The Easiest Way to Avoid Paying for Checked Luggage

Photo:  Aris-Tect Group (Shutterstock)
Photo: Aris-Tect Group (Shutterstock)

If you’ve boarded a flight in the past few years, you’ve certainly heard what seems to be the new norm of boarding announcements: “We’re looking for volunteers to gate-check their bags.” When airlines ask passengers to check bags at the gate due to limited overhead bin space, many passengers react with frustration and fear—and the last thing we need at the airport is additional frustration.

Luckily, gate-checking isn’t something to be dreaded. In fact, it’s one of our favorite travel hacks. Here’s how to gate-check your luggage and why you should try it on your next flight.

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Turn your carry-on into checked luggage

Even when your luggage is small enough to count as carry-on for your flight, it’s still a pain to lug around the terminal, not to mention in and out of the overhead bins. Here’s your underrated hack: Airlines will check allowed carry-on bags at the gate for free, meaning you get to be freed of your luggage without paying the dreaded checking fees ahead of time. Gate-checking is the perfect compromise for travelers who want the freedom—without the killer costs—of checked bags.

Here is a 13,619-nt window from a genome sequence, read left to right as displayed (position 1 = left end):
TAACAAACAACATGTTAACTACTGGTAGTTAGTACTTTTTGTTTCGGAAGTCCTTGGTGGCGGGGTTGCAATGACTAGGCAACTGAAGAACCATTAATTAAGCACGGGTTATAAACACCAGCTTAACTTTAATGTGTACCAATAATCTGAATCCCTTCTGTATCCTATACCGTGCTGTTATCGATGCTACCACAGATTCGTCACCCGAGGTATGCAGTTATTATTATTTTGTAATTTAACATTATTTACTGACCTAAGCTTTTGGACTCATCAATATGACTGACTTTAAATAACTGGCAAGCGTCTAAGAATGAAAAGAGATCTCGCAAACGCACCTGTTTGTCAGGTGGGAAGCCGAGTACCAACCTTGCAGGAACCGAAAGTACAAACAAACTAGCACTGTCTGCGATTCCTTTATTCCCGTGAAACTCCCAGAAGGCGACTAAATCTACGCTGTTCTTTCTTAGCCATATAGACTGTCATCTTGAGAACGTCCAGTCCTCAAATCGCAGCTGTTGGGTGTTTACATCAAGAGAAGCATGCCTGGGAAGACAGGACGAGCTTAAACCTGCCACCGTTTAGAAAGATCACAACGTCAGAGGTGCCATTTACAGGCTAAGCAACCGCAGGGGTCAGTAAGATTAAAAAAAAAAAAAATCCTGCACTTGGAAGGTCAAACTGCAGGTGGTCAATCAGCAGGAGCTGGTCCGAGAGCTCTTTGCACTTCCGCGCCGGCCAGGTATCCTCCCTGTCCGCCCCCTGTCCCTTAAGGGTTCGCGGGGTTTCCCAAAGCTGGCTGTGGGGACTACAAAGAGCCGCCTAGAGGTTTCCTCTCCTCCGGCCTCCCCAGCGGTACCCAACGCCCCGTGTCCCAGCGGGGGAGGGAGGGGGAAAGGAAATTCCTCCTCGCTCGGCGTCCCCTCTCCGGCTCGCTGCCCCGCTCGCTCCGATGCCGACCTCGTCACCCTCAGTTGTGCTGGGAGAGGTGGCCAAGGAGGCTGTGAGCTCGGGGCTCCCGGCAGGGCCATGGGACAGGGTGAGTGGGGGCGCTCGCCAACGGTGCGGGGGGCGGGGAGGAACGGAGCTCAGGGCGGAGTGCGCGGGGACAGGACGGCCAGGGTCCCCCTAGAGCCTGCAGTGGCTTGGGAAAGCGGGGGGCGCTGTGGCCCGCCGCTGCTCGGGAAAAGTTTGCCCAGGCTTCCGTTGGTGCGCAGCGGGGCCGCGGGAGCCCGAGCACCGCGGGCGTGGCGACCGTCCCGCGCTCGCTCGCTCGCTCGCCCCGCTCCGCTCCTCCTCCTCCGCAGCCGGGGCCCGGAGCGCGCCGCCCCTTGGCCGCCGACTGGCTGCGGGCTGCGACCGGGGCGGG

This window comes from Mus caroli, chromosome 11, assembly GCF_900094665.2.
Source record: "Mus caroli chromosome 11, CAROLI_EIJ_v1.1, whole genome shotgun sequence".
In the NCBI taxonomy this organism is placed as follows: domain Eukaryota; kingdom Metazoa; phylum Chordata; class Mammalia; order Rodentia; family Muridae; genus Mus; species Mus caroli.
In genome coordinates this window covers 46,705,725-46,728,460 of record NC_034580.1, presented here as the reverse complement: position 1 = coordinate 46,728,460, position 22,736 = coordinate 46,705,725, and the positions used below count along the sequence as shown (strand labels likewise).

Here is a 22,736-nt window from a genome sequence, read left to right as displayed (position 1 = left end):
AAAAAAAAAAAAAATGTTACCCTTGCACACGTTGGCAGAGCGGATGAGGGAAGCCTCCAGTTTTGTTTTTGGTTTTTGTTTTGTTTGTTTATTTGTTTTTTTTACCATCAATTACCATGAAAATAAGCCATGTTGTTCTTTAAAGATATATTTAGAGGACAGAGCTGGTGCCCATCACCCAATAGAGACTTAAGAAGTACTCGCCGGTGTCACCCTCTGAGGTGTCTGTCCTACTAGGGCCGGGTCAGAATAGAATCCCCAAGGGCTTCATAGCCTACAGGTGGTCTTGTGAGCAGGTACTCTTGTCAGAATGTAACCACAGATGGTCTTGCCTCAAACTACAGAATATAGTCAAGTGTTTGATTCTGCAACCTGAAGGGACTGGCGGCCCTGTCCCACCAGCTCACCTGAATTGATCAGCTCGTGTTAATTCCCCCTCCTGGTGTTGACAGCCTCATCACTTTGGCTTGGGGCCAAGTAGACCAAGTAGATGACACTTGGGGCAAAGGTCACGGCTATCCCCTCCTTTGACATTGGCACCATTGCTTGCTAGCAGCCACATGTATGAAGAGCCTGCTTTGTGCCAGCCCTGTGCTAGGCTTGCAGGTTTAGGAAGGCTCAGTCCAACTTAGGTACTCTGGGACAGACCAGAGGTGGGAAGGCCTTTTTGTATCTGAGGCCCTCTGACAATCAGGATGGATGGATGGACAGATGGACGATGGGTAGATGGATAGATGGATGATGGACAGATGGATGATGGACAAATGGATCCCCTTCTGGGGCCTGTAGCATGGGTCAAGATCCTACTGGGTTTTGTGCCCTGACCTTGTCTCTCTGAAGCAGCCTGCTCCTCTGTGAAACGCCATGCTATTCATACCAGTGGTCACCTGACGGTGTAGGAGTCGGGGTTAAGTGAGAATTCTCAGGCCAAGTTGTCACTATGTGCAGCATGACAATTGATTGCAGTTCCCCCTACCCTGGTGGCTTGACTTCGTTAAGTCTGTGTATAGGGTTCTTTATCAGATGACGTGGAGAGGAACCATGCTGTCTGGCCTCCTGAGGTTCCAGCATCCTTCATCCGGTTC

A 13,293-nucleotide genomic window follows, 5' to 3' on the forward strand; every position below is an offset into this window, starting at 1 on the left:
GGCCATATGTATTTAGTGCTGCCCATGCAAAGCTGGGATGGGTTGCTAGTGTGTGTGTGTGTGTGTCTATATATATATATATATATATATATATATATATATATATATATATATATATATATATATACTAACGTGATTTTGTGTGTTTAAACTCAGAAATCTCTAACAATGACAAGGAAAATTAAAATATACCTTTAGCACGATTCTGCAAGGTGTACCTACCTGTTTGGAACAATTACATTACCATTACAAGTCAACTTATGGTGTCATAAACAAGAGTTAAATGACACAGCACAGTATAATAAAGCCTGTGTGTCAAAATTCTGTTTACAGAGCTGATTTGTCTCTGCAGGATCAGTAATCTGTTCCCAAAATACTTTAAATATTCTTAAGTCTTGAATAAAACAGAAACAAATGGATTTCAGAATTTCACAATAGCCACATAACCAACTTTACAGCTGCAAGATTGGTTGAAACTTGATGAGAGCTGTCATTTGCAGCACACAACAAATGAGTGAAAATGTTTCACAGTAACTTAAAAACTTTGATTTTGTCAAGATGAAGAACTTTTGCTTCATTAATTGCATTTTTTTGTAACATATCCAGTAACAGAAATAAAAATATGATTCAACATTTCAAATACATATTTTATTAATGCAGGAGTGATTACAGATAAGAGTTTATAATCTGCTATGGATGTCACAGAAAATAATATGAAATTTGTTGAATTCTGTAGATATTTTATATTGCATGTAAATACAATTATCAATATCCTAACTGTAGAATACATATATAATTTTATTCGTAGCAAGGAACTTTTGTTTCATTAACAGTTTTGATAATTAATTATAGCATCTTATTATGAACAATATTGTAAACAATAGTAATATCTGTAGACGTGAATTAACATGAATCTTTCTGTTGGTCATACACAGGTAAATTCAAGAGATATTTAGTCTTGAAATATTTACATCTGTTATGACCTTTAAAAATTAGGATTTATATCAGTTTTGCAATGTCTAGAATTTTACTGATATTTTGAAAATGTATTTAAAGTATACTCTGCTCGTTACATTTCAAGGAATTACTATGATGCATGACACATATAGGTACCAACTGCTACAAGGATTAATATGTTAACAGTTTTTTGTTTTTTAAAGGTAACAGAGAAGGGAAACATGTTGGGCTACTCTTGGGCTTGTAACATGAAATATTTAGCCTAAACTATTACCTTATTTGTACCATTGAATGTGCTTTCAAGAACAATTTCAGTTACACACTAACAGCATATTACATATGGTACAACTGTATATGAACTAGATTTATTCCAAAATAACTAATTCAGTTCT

However, The Points Guy explains that you shouldn’t take this hack too far—free gate-checking won’t work for passengers who try to bring a full-sized carry-on item on board when their fare type does not permit them to do so. But if you do indeed have a carry-on appropriate bag, you’ll be able to request gate-checking up to thirty minutes before boarding (so long as the crew is ready). Even if you can’t gate-check until you’re boarding, at least you’ll be able to find your seat without worrying about overhead bin space.

One final note before you take off: Make sure to check whether you get your bags at the landing gate or at baggage claim. Plus, due to the airline’s order of operations, gate-checking means your bag will usually be among the first out at baggage claim. At the end of the day, gate-checking your bag should not be any riskier than traditional bag checks, but when it comes to flying, it doesn’t hurt to double- and triple-check every step along the way. And maybe stick an AirTag in there?

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